The other day I went to lunch and purposefully took a specific Oprah magazine with me. I've been carrying around this issue (November) in order to read an article that I just couldn't pass up. Susan Klebold, mother of Dylan Klebold, one of the Columbine murderers, broke her silence to write about her experience for O magazine.
Like most of you, I remember the day of the Columbine shootings clearly. I was a mom to an almost two year old boy, pregnant with another and attending Massage Therapy school. Watching the massacre unfold on TV left me speechless and horrified. Once the initial chaos wore off and some of the reality of what had happened hours earlier came to light, the public started pointing fingers at the parents of those two killers. All I kept thinking was "Oh my God, those parents. Those MOTHERS! How will those mothers ever go on?" And I wasn't just thinking about the mothers whose children were murdered that day, but the mothers who raised those two killers. What kind of parent raises mass murderers?
The next day at school, our massage teacher, who is an ex-priest, decided to put off having class to discuss what had happened the day before. To go over how we were feeling, the impact this had on our society. It was quite a discussion. The parents of those boys were discussed - What kind of parents raise mass murderers? How could they not have known something was going on? Didn't they ever check on their kids to see what they were up to? How could they let them get to the point of killing dozens but with intentions of blowing up everyone?
At the end of all of that finger pointing and having many of those thoughts myself, I remember saying, while practically hyperventilating, "What if they did everything right?" Really, what if those parents are like most of us? What if they loved on their kids, supported them in their endeavors, gave those kids their all? Just like most of us are doing? How does a parent live with that? How do you see it coming when there appear to be little to no signs?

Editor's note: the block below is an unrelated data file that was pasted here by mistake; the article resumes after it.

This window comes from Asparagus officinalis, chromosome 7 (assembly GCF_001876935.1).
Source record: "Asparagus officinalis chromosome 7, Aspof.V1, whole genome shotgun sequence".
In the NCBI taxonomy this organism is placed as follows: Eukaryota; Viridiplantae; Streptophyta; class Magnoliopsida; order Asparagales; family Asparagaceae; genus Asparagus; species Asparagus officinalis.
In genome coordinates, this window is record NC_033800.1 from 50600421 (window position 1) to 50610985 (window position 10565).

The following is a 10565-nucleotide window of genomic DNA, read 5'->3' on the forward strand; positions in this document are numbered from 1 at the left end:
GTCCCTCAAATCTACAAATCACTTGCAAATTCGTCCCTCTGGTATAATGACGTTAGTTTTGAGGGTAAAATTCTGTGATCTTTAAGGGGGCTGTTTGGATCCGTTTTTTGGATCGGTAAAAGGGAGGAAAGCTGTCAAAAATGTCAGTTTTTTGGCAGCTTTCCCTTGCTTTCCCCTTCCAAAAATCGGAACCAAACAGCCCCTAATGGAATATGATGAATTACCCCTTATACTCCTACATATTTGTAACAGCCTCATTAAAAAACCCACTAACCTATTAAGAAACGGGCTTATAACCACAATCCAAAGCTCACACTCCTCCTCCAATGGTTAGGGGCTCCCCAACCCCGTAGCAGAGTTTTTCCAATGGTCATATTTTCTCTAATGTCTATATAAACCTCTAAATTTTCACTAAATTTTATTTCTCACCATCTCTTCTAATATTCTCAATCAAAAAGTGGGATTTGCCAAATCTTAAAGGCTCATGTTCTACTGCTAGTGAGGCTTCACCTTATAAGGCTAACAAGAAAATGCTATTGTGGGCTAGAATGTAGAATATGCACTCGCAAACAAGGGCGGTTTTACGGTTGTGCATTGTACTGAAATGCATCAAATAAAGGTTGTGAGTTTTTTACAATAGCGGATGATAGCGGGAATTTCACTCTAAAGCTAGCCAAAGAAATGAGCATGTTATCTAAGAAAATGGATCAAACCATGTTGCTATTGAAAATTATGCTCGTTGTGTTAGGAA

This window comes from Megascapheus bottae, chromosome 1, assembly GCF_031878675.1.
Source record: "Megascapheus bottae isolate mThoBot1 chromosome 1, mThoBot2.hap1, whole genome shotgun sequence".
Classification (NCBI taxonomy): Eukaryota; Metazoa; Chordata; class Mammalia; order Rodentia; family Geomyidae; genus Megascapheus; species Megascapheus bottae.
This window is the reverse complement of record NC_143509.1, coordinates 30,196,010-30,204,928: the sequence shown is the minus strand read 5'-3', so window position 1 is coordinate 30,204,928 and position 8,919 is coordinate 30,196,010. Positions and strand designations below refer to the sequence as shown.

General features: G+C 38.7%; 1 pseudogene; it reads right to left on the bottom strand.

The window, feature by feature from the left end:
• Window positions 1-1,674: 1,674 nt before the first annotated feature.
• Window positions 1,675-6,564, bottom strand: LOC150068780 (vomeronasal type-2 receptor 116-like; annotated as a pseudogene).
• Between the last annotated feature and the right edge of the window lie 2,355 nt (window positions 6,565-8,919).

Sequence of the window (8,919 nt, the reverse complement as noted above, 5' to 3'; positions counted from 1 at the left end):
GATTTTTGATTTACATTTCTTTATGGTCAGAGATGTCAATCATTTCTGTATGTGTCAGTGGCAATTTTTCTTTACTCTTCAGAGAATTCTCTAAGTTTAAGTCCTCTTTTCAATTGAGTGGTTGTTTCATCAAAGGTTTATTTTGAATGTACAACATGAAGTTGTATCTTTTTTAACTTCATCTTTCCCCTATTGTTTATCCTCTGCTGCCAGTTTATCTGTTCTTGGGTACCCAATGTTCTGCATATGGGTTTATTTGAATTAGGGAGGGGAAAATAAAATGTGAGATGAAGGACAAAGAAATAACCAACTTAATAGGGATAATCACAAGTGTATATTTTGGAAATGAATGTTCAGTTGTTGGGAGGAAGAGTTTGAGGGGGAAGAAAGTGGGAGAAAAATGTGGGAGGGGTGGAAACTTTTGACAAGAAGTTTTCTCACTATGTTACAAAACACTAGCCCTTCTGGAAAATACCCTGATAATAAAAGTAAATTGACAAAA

The article Susan Klebold writes is insightful, emotional and heartbreaking. She will never fully recover, though she is doing some good work to help others and to help herself. It's scary because her story reinforced my question of "What if they did everything right?" It appears she was a good mom and her husband was a good dad. They had some issues with Dylan Klebold, but what parent of a teenager doesn't? This horrific event snuck up on them and left them as shocked and traumatized as any other parent that day. They have had to deal not only with the loss of their son, but the realization that their son caused unimaginable pain to so many others. That he took the lives of so many, leaving parents, a spouse and other loved ones behind. And they were unprepared, because like so many of us, they were doing their best and doing what they thought was right in the world of parenting. It makes me shudder to think that more often than not, we parents do all the right things, make all the right moves, love all the right ways, but things can go terribly wrong.
You can read Susan Klebold's article, "I Will Never Know Why" at HERE.